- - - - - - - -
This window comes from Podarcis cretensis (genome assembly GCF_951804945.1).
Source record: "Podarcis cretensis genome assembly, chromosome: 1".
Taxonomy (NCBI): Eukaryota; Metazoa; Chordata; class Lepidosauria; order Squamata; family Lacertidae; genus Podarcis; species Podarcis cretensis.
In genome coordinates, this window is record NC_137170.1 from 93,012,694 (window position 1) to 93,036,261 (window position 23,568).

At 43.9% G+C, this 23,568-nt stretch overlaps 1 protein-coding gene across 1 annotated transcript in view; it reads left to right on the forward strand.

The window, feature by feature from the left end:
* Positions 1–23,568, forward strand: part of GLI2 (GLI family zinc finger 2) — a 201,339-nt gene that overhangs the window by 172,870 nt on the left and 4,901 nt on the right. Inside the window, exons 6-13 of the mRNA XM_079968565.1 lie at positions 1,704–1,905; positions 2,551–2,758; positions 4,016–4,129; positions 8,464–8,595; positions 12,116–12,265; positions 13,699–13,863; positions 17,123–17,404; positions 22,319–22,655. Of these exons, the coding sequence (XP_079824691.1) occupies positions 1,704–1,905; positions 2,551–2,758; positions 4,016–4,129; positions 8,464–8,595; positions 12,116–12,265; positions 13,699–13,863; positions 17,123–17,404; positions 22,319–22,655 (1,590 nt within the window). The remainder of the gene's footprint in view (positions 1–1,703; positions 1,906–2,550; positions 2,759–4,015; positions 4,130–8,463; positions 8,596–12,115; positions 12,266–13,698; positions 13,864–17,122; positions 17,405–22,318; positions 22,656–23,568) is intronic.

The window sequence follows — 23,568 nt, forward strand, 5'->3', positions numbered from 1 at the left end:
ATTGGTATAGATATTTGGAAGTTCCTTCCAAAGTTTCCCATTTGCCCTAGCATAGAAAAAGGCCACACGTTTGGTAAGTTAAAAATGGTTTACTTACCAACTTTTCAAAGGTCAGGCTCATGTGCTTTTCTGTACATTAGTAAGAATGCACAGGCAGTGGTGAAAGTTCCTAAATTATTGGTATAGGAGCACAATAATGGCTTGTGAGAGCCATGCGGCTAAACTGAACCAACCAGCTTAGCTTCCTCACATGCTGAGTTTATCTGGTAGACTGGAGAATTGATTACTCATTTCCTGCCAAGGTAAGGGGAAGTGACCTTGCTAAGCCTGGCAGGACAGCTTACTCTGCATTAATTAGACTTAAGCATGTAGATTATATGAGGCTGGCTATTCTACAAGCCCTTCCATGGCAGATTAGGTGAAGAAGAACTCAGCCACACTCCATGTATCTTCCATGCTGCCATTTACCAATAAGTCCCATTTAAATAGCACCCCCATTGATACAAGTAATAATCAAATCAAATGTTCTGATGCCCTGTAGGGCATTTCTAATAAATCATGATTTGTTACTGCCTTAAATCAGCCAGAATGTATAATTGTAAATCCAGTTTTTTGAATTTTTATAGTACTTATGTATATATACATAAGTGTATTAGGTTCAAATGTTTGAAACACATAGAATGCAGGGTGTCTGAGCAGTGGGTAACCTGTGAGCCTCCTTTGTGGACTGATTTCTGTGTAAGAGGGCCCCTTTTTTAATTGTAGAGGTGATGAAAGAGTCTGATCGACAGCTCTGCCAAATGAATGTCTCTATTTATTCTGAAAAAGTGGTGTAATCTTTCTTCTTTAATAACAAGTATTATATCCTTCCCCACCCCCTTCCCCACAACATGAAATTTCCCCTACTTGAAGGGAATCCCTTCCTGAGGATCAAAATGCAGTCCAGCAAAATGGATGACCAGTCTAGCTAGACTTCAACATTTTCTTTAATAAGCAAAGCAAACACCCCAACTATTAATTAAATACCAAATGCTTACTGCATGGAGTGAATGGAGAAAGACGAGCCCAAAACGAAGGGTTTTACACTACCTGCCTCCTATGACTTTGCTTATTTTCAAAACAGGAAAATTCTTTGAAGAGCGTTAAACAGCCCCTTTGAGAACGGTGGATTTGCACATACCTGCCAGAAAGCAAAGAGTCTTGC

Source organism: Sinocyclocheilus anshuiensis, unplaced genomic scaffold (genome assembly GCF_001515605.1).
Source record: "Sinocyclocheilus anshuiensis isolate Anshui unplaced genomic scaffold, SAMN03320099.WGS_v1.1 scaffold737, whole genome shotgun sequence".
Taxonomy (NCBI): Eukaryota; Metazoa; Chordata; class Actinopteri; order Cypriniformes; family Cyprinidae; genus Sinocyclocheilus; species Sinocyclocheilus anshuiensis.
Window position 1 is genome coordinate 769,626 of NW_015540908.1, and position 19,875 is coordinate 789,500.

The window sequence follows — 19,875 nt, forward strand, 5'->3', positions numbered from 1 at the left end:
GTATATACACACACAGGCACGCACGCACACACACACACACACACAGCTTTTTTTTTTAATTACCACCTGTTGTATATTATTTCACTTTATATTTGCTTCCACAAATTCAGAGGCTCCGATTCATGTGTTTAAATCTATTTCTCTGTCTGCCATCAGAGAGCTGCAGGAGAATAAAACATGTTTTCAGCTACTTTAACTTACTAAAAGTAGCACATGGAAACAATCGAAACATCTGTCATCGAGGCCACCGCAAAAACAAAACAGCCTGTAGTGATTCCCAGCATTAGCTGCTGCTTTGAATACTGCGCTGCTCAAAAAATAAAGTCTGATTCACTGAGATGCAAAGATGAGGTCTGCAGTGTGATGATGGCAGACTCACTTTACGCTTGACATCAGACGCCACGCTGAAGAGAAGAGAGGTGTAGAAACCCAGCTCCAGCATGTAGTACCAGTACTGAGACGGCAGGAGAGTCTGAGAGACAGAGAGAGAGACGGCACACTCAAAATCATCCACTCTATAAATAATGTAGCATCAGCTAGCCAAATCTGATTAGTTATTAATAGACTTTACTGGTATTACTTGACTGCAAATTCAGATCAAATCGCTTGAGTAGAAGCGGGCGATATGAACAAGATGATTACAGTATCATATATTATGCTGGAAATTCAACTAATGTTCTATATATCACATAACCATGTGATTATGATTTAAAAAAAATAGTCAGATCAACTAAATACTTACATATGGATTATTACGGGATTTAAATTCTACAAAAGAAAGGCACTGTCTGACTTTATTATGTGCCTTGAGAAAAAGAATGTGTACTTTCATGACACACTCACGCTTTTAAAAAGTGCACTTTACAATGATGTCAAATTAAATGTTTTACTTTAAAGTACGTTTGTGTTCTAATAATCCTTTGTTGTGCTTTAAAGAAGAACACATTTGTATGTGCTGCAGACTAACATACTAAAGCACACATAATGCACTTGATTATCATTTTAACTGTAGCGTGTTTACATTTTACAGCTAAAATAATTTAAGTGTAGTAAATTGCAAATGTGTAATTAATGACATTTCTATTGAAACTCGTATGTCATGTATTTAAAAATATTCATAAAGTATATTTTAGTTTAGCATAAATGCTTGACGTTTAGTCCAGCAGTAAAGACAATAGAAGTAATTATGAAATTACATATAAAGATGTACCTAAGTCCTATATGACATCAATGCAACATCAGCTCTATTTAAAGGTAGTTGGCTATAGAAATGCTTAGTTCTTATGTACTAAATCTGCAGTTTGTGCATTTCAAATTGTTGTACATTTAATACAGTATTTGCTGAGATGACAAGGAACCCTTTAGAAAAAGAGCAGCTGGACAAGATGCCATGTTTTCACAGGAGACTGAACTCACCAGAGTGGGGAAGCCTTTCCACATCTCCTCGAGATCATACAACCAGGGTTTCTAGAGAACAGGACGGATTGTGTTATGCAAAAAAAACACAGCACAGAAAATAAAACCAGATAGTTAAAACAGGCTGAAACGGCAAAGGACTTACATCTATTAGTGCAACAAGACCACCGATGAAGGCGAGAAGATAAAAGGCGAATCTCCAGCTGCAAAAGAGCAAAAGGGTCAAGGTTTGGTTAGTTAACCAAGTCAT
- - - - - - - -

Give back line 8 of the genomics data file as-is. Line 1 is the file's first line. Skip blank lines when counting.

The window sequence follows — 23,568 nt, forward strand, 5'->3', positions numbered from 1 at the left end: